Ride like your life depends on it.Because it matters.October 17, 2015 at 12:02 pmQuitocat77Topics Started: 0Replies Posted: 6
I don’t believe cracked hooves are genetic. I agree with evaluating diet first and doing barefoot hoofcare with trimming and a mustang roll. An angled edge always seems to chip plus it interrupts the natural rollover of the hoof when the horse moves. How often is your horse trimmed? Most horses need a trim or good rasping every 5 weeks. Some can stretch to 6, but not really recommended. The hooves usually will start chipping after 6 weeks due to excess length. Same as our nails. All horses differ in how long they can go before chipping due to length, but excessive length creates many other problems too. Go to http://www.hoofrehab.com to learn about a mustang roll. Basically it is a rolled edge on the hoof wall like how a mustang naturally wears his hooves. I read about an equine hair mineral analysis that is supposed to be the best for diagnosing diet issues. Cost is $150 and is available through equine.uckele.com/equine-hair-mineral-analysis
Hope this helps!October 27, 2015 at 4:40 pmsandalwoodranchTopics Started: 0Replies Posted: 2
I have had great luck with Biotin Plus by Paragon for my paint mare with white feet. Hers were terrible before and I couldnt leave her without shoes. Now she goes barefoot whenever she isnt competing. Works great!November 1, 2015 at 10:53 pmriding for ChristTopics Started: 1Replies Posted: 118
What I usually tell my farrier is to rasp a 2 or 3 lines across the cracks. And I put a moisturizer on the hooves that contains avocado oils in it. I put it on top and bottom of the hoofDecember 30, 2015 at 12:00 pmChrisTopics Started: 0Replies Posted: 15
You don’t mention whether these cracks are few in number, more severe and toe to coronet (more likely poor hoof form/trimming issue) OR relatively numerous and just an inch or so up from the ground (several causes). If your mare’s environment goes through continuous wet to dry cycles, this can trigger such cracking. I also see quite a bit of white line “disease” (aka WLD or seedy toe) in new clients, which can extend through the WL considerably past the toes and upward “behind” the walls. Basically this is WL (the vitally important laminar connection of coffin bone to hoof wall) being degraded by naturally-occurring microbes faster than than the hoof grows out. If your hoof pick easily dislodges the WL area, my advice is to remove whatever comes easily and then apply Kopertox (or any other thrush remedy containing copper napthenate as the active ingredient) up in there once or twice a week until the problem resolves. Putting a little in a syringe (needle off) or very small spray bottle works well, but still messy and it does stain!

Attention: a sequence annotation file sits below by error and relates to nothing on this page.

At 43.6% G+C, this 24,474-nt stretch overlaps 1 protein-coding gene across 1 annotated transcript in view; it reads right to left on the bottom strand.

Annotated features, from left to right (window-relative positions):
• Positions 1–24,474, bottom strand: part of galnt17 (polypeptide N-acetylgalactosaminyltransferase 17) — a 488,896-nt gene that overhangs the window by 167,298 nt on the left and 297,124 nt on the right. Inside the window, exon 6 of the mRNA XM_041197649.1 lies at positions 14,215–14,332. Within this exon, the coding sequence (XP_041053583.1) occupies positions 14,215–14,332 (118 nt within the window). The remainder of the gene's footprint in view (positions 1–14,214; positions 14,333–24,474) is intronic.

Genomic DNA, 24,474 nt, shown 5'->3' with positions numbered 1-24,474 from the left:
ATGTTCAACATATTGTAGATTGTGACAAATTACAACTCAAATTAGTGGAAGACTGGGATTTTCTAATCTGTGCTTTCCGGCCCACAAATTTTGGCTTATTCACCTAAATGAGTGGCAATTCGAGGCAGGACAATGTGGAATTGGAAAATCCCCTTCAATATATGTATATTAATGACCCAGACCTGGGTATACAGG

Speaking as a barefoot trimmer with 12 years of experience, I agree with other posters that this is not a genetic problem, nor due to your horse having white hooves. Addressing diet can be important and for sure, get your mare off any and all sweet feed. Also good to make sure her mineral balance is right (I LOVE Hiland’s Big Sky dry minerals and have seen great results with many health issues, not limited to feet). The other thing to watch is trimming interval, which may vary for the same horse depending on seasonal fluctuations in growth/wear. Once exfoliating sole has been removed, make sure you don’t allow the length of the hoof walls to get much above the sole. When walls form a ridge around the hoof, they are much more prone to flaring and cracking, especially on hard dry ground. Gently rounding or beveling the walls (the “mustang roll” suggested by others) tends to support a tight laminar connection, but can also result in contracting a hoof if carried excessively into the quarters.
Just noticed how long ago this topic first appeared–how’s it going? Those cracks could potentially be history be now!January 17, 2016 at 10:37 amLaura STopics Started: 0Replies Posted: 2
Get your hay analyzed. You can submit a sample to equi analytical who specializes in equine analysis. Most hays are overloaded with iron, and very low in copper and zinc. For example to balance my hay I need to feed 1100mg zinc, 400mg copper, 400mg manganese, along with the basics of biotin, methionine, iodine, selenium, lysine, threonine and vitamin E. Most ration balancers also contain iron (which is never needed, and can be a problem). Also, the mineral supplements on the market may not be what you need to balance your hay in the proper ratio. There are equine nutritionists that can help you with this online for a very small fee. That way you can be sure to supply all the basics your horse needs to thrive. Good luck.
- This reply was modified 1 year, 9 months ago by Laura S.
You must be logged in to reply to this topic.